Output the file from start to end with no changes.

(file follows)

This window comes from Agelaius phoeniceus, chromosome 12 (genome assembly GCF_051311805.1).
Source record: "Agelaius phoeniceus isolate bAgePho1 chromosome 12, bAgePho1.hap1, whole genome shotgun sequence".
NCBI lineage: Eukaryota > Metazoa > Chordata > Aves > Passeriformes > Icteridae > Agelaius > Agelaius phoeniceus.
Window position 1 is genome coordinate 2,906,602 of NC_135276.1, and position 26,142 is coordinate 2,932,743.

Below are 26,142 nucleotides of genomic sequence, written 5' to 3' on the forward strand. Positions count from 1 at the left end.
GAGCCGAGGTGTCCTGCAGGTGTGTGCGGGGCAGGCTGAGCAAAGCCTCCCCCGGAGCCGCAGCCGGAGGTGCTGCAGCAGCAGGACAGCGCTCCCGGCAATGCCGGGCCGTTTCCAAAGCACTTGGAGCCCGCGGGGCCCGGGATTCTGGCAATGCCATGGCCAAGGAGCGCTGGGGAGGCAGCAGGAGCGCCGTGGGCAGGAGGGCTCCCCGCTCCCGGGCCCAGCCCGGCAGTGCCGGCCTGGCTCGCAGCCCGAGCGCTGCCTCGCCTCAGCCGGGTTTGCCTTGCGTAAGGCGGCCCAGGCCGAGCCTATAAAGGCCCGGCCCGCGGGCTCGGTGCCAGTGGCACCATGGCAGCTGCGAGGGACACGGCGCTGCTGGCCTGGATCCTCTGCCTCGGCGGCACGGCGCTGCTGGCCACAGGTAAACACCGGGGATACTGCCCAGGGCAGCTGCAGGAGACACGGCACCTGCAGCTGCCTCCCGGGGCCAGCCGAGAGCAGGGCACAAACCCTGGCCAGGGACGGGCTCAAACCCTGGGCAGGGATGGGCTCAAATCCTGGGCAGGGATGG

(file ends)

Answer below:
This window comes from Agelaius phoeniceus, chromosome 12 (genome assembly GCF_051311805.1).
Source record: "Agelaius phoeniceus isolate bAgePho1 chromosome 12, bAgePho1.hap1, whole genome shotgun sequence".
NCBI lineage: Eukaryota > Metazoa > Chordata > Aves > Passeriformes > Icteridae > Agelaius > Agelaius phoeniceus.
Window position 1 is genome coordinate 2,906,602 of NC_135276.1, and position 26,142 is coordinate 2,932,743.

Below are 26,142 nucleotides of genomic sequence, written 5' to 3' on the forward strand. Positions count from 1 at the left end.
GAGCCGAGGTGTCCTGCAGGTGTGTGCGGGGCAGGCTGAGCAAAGCCTCCCCCGGAGCCGCAGCCGGAGGTGCTGCAGCAGCAGGACAGCGCTCCCGGCAATGCCGGGCCGTTTCCAAAGCACTTGGAGCCCGCGGGGCCCGGGATTCTGGCAATGCCATGGCCAAGGAGCGCTGGGGAGGCAGCAGGAGCGCCGTGGGCAGGAGGGCTCCCCGCTCCCGGGCCCAGCCCGGCAGTGCCGGCCTGGCTCGCAGCCCGAGCGCTGCCTCGCCTCAGCCGGGTTTGCCTTGCGTAAGGCGGCCCAGGCCGAGCCTATAAAGGCCCGGCCCGCGGGCTCGGTGCCAGTGGCACCATGGCAGCTGCGAGGGACACGGCGCTGCTGGCCTGGATCCTCTGCCTCGGCGGCACGGCGCTGCTGGCCACAGGTAAACACCGGGGATACTGCCCAGGGCAGCTGCAGGAGACACGGCACCTGCAGCTGCCTCCCGGGGCCAGCCGAGAGCAGGGCACAAACCCTGGCCAGGGACGGGCTCAAACCCTGGGCAGGGATGGGCTCAAATCCTGGGCAGGGATGG